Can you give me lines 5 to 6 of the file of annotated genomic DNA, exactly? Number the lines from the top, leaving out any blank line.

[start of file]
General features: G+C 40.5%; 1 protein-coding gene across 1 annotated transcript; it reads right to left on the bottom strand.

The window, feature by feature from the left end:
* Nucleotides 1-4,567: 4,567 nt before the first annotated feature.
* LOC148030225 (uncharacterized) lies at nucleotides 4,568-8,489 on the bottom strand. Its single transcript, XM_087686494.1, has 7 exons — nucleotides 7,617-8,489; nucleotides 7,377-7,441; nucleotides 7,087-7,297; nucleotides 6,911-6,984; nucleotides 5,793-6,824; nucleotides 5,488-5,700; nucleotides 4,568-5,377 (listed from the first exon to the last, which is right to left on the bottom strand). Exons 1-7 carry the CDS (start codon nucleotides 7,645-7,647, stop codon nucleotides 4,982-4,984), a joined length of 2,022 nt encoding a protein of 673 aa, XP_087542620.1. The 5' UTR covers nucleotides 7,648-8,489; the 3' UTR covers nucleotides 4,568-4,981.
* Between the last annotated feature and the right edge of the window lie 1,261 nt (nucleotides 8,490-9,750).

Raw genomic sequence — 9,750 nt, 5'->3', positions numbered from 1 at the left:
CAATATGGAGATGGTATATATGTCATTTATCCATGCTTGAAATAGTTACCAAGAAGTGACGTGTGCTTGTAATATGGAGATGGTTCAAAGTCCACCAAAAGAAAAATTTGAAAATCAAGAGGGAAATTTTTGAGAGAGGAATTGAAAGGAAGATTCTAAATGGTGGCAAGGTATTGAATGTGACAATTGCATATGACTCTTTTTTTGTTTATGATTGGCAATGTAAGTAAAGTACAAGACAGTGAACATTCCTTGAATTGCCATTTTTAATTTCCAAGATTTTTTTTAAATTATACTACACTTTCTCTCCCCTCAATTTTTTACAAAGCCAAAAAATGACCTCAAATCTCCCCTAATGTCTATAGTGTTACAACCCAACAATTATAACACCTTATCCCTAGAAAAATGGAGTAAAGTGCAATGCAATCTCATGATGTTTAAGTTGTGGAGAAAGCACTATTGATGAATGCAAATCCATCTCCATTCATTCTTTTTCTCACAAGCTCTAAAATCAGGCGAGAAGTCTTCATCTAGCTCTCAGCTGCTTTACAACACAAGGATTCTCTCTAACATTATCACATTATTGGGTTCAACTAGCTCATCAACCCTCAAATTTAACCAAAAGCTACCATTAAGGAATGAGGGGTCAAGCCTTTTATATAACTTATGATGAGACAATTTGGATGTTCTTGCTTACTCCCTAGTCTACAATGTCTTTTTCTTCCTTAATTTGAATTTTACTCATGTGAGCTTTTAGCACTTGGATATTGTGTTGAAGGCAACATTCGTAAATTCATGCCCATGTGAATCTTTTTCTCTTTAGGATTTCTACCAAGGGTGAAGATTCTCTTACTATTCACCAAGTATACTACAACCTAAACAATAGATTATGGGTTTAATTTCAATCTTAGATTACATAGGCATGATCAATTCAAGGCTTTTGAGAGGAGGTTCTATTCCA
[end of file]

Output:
* Between the last annotated feature and the right edge of the window lie 1,261 nt (nucleotides 8,490-9,750).

Raw genomic sequence — 9,750 nt, 5'->3', positions numbered from 1 at the left: